This is an average sized, adult timber rattler; about 4 feet long. Around here, when it's this dry, they come down off the mountains in droves, looking for water. I don't bother them, unless they are near the house; although I did promise a friend I would kill any I found in his cattle pasture. Apparently they bite cattle in the face or neck, causing them to die of swelling-induced asphyxiation. This friend passed away last winter, but his son still maintains cattle on the place, so I will still honor my promise if I ever run across a rattlesnake in the pasture.
When I do kill them, I eat them and preserve the skins. I've heard all the stuff about boiling them until the "snake oil" comes out so it won't be bitter or even make you sick, etc. It's all a myth. There is no "snake oil", and it doesn't have to be boiled. You can skin and gut it (although it will fight you every inch of the way; better cut off the head so you don't get bitten by a dead snake!), then cut it into chunks and grill or fry it. Tastes good; even better than alligator tail because there's no fishy taste. Good with hot sauce or barbeque sauce.
I let this one go on its way peacefully, same as I do most of them. They're generally docile as long as you don't push them. They're also beautiful snakes. I wish I'd had a better camera along; I took these pics with my camera phone.

Saturday, June 9, 2007

Urban Squatter Living in Underground Home

Now this man [Link] is truly 'possum living! It sounds like he has a pretty good setup. They call him "homeless" which is why I figure he's a squatter. I wish I had more info, maybe some photos, but that would infringe on the guy's privacy. I'm just glad that they seem to be leaving him alone.

Thursday, June 7, 2007

Diamond Prospecting

According to this story [Link], a 13 year old girl found a nearly 3 carat diamond at Crater of Diamonds State Park [Link], a state park in southwest Arkansas.
I've been there. Didn't find any diamonds, but I had a great time trying! I tent-camped, followed the hiking trails to the river every morning, and prospected every afternoon. I definitely plan to return. It's like lots of my favorite places, not on the way to anywhere. Ya gotta be specifically going there.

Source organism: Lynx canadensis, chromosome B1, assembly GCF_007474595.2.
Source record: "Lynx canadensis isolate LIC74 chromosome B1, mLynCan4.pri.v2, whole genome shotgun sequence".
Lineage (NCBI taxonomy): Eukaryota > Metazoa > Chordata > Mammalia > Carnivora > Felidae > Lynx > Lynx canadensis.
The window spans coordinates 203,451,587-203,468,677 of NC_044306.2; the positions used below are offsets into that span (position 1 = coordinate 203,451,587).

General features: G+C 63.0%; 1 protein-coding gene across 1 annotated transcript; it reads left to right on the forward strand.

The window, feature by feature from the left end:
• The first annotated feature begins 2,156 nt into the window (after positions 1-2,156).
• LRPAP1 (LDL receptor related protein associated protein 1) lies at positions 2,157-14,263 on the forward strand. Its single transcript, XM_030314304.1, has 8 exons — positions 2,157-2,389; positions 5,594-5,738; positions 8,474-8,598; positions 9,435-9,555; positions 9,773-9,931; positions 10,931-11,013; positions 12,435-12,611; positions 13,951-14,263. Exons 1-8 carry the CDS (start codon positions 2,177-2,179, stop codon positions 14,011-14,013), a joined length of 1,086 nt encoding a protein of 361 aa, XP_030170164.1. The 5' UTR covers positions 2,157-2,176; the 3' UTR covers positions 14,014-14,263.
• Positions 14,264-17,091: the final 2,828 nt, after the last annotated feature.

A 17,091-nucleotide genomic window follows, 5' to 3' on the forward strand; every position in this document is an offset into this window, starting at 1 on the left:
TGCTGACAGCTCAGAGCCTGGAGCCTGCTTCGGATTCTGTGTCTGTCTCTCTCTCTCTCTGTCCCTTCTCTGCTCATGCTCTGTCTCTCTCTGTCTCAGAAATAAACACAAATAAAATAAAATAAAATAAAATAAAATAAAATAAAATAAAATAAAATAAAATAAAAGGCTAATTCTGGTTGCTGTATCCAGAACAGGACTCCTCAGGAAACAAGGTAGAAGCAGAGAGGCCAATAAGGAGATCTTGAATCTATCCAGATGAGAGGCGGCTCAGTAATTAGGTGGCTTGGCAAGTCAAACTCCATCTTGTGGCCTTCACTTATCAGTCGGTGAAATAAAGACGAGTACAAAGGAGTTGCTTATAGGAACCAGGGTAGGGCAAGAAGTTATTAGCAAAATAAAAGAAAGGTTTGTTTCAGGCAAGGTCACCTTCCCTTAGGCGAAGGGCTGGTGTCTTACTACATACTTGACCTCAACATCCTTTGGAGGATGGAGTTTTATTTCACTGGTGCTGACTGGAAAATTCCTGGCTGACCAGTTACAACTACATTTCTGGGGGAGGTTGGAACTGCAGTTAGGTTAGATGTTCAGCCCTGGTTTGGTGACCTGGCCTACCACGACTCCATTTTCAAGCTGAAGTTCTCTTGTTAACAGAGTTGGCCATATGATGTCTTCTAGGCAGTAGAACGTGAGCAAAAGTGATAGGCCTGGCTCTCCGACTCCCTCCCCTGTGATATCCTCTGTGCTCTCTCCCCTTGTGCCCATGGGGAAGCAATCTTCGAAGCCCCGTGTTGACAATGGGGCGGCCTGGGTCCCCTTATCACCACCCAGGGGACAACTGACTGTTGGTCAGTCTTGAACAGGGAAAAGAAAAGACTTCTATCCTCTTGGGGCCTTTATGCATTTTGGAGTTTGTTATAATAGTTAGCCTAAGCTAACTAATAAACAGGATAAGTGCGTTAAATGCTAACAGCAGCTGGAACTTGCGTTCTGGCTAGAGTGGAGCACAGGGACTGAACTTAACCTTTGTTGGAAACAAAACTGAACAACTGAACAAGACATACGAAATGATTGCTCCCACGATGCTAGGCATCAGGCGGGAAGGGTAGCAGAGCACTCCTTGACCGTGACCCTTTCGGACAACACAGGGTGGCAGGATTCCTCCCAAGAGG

Not only that, but Arkansas is one of the most camping-friendly states I've visited. Lots of state parks, state parks all have a campground (unlike some states I've been to; neighboring Missouri for example) and campers are welcomed even if they're driving a cheap old vehicle or RV. No matter what you're driving or where you are in Arkansas, you are probably within 20 miles of a cheap, decent place to camp.
Oh, and people really do find diamonds in Crater of Diamonds SP, and there is an assay office in the nearby town.
I recommend it as a fun place to go.

Tuesday, June 5, 2007

Update on Terlingua Ranch Water Wells

In this post [Link] I discussed the water situation on Terlingua Ranch, and had this to say about water wells: "Wells are not out of the question, either. I've been told that water is about 300 feet down in most areas of the ranch. That's not bad. I don't know how much a drilling company charges in the area, but I think $10 per foot is an average rate in most areas."
I have since received better data from what I consider a very reliable source, to the effect that the average well is between 600 and 1000 feet deep; and that drilling costs $20 per foot. Also that a large percentage of attempts come up dry.
Now I don't know about you, but that takes it out of the realm of being an option for me. I can haul an awful lot of 3 cents per gallon water for that $20,000. In fact, I can haul water for years before finally building a catchment system, without spending 20 grand.

Sunday, June 3, 2007

Terlingua Ranch and Big Bend Part IV: Exploring the Ranch

Go to Part I

Go to Part II

Go to Part III

I was glad to be off the road, and on the ranch. Although it was still daylight and would be for a few more hours, I was too tired from the trip to set up camp, so I got one of the rooms at the lodge for the night. After unloading some stuff, I went for a drive around the near perimeter of the headquarters, visited the rifle range and fired a box or so of .45 Long Colt from my Ruger single-action revolver, then went beyond the range a mile or so until the road started climbing. I actually climbed about halfway up the hill in my Cherokee, but the road was gumbo mud from the earlier rainstorm, and I chickened out when I imagined sliding off the edge. So I backed down gingerly, got out and climbed the hill on foot. It was a beautiful view from up there, but it was getting pretty close to sundown so I snapped a few photos and headed back to headquarters for a good meal and some shut-eye.